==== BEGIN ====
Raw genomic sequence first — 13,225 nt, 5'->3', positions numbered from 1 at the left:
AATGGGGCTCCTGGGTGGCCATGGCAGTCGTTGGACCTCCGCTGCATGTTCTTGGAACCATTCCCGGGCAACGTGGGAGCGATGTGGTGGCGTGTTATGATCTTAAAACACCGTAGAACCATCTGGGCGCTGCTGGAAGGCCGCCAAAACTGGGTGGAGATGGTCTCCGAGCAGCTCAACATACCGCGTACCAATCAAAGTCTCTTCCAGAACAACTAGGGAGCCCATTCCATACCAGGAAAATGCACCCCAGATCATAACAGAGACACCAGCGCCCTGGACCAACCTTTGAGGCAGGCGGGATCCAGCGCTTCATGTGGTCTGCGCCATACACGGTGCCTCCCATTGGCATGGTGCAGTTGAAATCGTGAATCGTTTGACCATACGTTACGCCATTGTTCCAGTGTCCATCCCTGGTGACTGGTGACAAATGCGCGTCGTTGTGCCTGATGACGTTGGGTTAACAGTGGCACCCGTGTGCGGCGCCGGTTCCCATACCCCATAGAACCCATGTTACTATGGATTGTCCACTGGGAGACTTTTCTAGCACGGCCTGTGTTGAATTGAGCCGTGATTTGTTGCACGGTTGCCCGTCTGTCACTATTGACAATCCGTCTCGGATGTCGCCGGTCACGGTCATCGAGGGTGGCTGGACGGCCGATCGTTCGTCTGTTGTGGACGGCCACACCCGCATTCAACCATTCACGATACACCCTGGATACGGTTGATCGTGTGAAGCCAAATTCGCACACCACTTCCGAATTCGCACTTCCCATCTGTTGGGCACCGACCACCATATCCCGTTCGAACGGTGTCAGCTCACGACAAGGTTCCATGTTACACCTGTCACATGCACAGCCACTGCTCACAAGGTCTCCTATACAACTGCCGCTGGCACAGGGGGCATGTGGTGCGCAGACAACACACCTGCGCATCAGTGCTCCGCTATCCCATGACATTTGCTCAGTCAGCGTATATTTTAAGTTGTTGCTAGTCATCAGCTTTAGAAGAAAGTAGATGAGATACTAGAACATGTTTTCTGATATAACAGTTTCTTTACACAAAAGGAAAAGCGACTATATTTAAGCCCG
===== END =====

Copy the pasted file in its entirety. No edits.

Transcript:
Raw genomic sequence first — 13,225 nt, 5'->3', positions numbered from 1 at the left:
AATGGGGCTCCTGGGTGGCCATGGCAGTCGTTGGACCTCCGCTGCATGTTCTTGGAACCATTCCCGGGCAACGTGGGAGCGATGTGGTGGCGTGTTATGATCTTAAAACACCGTAGAACCATCTGGGCGCTGCTGGAAGGCCGCCAAAACTGGGTGGAGATGGTCTCCGAGCAGCTCAACATACCGCGTACCAATCAAAGTCTCTTCCAGAACAACTAGGGAGCCCATTCCATACCAGGAAAATGCACCCCAGATCATAACAGAGACACCAGCGCCCTGGACCAACCTTTGAGGCAGGCGGGATCCAGCGCTTCATGTGGTCTGCGCCATACACGGTGCCTCCCATTGGCATGGTGCAGTTGAAATCGTGAATCGTTTGACCATACGTTACGCCATTGTTCCAGTGTCCATCCCTGGTGACTGGTGACAAATGCGCGTCGTTGTGCCTGATGACGTTGGGTTAACAGTGGCACCCGTGTGCGGCGCCGGTTCCCATACCCCATAGAACCCATGTTACTATGGATTGTCCACTGGGAGACTTTTCTAGCACGGCCTGTGTTGAATTGAGCCGTGATTTGTTGCACGGTTGCCCGTCTGTCACTATTGACAATCCGTCTCGGATGTCGCCGGTCACGGTCATCGAGGGTGGCTGGACGGCCGATCGTTCGTCTGTTGTGGACGGCCACACCCGCATTCAACCATTCACGATACACCCTGGATACGGTTGATCGTGTGAAGCCAAATTCGCACACCACTTCCGAATTCGCACTTCCCATCTGTTGGGCACCGACCACCATATCCCGTTCGAACGGTGTCAGCTCACGACAAGGTTCCATGTTACACCTGTCACATGCACAGCCACTGCTCACAAGGTCTCCTATACAACTGCCGCTGGCACAGGGGGCATGTGGTGCGCAGACAACACACCTGCGCATCAGTGCTCCGCTATCCCATGACATTTGCTCAGTCAGCGTATATTTTAAGTTGTTGCTAGTCATCAGCTTTAGAAGAAAGTAGATGAGATACTAGAACATGTTTTCTGATATAACAGTTTCTTTACACAAAAGGAAAAGCGACTATATTTAAGCCCG